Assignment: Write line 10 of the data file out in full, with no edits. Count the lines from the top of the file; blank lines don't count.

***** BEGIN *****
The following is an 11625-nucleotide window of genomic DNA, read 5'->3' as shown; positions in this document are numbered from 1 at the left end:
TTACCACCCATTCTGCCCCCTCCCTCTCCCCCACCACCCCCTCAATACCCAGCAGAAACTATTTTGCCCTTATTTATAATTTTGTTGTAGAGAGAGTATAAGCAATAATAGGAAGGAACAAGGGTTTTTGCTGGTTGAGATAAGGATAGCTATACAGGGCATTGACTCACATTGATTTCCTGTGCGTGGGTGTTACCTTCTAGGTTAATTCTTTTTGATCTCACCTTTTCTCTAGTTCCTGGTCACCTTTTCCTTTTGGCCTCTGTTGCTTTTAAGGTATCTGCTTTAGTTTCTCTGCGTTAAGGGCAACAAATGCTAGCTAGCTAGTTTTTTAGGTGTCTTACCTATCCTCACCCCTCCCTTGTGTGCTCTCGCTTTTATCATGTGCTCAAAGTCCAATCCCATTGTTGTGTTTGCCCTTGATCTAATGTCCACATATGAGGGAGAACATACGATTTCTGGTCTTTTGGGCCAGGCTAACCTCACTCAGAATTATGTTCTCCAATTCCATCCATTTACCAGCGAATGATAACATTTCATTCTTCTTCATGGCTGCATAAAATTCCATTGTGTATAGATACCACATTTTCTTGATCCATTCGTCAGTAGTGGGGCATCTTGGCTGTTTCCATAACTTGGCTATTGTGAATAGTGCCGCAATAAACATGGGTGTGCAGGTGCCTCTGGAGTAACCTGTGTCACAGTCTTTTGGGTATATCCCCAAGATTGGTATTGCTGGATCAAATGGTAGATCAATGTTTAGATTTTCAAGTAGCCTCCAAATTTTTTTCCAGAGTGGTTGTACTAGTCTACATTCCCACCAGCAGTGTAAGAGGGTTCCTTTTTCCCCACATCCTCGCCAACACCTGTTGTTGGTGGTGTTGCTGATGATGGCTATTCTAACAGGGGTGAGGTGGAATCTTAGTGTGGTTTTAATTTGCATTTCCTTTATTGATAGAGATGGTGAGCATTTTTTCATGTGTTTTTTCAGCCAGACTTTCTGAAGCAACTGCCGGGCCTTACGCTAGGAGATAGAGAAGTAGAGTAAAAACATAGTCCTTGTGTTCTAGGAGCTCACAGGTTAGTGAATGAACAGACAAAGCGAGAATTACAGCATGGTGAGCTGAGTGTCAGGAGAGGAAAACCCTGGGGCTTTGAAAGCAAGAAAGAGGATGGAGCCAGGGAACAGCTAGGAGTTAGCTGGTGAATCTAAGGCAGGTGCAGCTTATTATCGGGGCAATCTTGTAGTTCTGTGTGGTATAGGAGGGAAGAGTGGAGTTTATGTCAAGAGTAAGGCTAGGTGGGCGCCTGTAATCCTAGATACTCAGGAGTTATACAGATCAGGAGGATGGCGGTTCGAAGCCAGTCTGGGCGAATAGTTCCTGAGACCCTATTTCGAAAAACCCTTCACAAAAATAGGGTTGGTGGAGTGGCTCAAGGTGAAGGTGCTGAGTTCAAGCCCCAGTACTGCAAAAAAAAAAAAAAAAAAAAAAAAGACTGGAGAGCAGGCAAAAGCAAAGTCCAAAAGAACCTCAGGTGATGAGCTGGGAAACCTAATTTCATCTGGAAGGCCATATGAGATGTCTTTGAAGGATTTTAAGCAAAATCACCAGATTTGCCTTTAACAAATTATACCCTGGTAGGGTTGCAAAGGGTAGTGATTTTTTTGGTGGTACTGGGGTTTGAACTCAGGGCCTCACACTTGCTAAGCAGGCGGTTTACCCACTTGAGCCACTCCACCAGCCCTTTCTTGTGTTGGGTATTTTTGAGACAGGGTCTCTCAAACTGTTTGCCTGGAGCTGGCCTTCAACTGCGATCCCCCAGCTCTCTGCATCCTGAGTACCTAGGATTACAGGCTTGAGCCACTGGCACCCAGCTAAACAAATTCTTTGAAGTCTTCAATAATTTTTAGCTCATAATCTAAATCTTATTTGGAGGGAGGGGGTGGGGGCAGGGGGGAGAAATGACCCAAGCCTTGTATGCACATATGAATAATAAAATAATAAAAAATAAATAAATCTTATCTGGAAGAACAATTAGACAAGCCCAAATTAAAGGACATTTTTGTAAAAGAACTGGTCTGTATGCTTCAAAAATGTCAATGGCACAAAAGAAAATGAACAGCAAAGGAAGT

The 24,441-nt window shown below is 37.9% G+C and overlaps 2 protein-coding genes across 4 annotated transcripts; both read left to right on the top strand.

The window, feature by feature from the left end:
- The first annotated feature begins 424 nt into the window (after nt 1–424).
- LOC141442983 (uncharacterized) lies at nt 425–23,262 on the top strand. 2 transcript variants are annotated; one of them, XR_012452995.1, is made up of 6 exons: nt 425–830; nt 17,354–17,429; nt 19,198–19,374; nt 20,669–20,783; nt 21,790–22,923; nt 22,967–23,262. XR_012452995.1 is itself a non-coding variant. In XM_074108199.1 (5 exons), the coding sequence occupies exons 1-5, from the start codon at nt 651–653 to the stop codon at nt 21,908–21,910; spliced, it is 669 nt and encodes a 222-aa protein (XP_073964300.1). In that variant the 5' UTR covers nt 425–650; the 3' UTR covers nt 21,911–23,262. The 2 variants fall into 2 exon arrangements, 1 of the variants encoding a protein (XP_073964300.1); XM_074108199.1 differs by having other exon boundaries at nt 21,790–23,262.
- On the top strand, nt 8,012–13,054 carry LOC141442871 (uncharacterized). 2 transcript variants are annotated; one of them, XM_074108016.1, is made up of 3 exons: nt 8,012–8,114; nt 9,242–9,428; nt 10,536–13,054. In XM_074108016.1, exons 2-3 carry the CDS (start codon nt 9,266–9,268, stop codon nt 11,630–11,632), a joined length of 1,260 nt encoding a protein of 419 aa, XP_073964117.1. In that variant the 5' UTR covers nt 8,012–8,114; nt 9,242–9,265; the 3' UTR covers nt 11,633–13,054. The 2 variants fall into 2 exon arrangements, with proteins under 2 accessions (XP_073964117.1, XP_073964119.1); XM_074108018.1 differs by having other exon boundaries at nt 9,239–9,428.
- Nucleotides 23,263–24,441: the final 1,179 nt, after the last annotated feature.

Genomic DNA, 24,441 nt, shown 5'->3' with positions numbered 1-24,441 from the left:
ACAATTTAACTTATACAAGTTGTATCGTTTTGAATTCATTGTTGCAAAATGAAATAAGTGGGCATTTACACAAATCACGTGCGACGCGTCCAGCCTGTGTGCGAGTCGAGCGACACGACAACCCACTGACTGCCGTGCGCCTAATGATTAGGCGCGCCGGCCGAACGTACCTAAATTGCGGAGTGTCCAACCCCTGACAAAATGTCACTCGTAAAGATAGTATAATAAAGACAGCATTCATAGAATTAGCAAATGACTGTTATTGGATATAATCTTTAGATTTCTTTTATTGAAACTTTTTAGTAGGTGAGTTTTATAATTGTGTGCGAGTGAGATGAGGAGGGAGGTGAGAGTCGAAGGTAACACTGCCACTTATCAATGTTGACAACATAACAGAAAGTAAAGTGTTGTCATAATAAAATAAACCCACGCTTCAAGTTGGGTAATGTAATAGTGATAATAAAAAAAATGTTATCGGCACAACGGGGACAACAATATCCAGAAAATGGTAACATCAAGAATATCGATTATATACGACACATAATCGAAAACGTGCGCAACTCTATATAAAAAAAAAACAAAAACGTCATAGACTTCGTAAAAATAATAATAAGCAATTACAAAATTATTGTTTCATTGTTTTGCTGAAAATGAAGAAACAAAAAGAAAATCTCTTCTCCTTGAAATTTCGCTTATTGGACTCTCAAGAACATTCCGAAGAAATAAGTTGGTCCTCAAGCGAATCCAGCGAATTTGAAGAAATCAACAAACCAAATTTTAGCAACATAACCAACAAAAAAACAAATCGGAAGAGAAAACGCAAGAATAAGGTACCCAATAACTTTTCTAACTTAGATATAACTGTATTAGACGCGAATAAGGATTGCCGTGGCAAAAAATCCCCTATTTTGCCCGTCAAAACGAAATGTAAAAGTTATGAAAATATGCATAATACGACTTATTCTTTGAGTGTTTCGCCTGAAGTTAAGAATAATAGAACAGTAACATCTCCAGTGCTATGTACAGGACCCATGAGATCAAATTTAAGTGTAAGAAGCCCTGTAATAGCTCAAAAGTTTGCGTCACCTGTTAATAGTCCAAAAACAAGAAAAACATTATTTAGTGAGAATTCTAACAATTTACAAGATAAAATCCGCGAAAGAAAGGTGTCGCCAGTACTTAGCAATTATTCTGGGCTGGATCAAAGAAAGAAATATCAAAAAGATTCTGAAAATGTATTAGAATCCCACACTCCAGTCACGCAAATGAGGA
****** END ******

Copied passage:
ACAATTTAACTTATACAAGTTGTATCGTTTTGAATTCATTGTTGCAAAATGAAATAAGTGGGCATTTACACAAATCACGTGCGACGCGTCCAGCCTGTGTGCGAGTCGAGCGACACGACAACCCACTGACTGCCGTGCGCCTAATGATTAGGCGCGCCGGCCGAACGTACCTAAATTGCGGAGTGTCCAACCCCTGACAAAATGTCACTCGTAAAGATAGTATAATAAAGACAGCATTCATAGAATTAGCAAATGACTGTTATTGGATATAATCTTTAGATTTCTTTTATTGAAACTTTTTAGTAGGTGAGTTTTATAATTGTGTGCGAGTGAGATGAGGAGGGAGGTGAGAGTCGAAGGTAACACTGCCACTTATCAATGTTGACAACATAACAGAAAGTAAAGTGTTGTCATAATAAAATAAACCCACGCTTCAAGTTGGGTAATGTAATAGTGATAATAAAAAAAATGTTATCGGCACAACGGGGACAACAATATCCAGAAAATGGTAACATCAAGAATATCGATTATATACGACACATAATCGAAAACGTGCGCAACTCTATATAAAAAAAAAACAAAAACGTCATAGACTTCGTAAAAATAATAATAAGCAATTACAAAATTATTGTTTCATTGTTTTGCTGAAAATGAAGAAACAAAAAGAAAATCTCTTCTCCTTGAAATTTCGCTTATTGGACTCTCAAGAACATTCCGAAGAAATAAGTTGGTCCTCAAGCGAATCCAGCGAATTTGAAGAAATCAACAAACCAAATTTTAGCAACATAACCAACAAAAAAACAAATCGGAAGAGAAAACGCAAGAATAAGGTACCCAATAACTTTTCTAACTTAGATATAACTGTATTAGACGCGAATAAGGATTGCCGTGGCAAAAAATCCCCTATTTTGCCCGTCAAAACGAAATGTAAAAGTTATGAAAATATGCATAATACGACTTATTCTTTGAGTGTTTCGCCTGAAGTTAAGAATAATAGAACAGTAACATCTCCAGTGCTATGTACAGGACCCATGAGATCAAATTTAAGTGTAAGAAGCCCTGTAATAGCTCAAAAGTTTGCGTCACCTGTTAATAGTCCAAAAACAAGAAAAACATTATTTAGTGAGAATTCTAACAATTTACAAGATAAAATCCGCGAAAGAAAGGTGTCGCCAGTACTTAGCAATTATTCTGGGCTGGATCAAAGAAAGAAATATCAAAAAGATTCTGAAAATGTATTAGAATCCCACACTCCAGTCACGCAAATGAGGA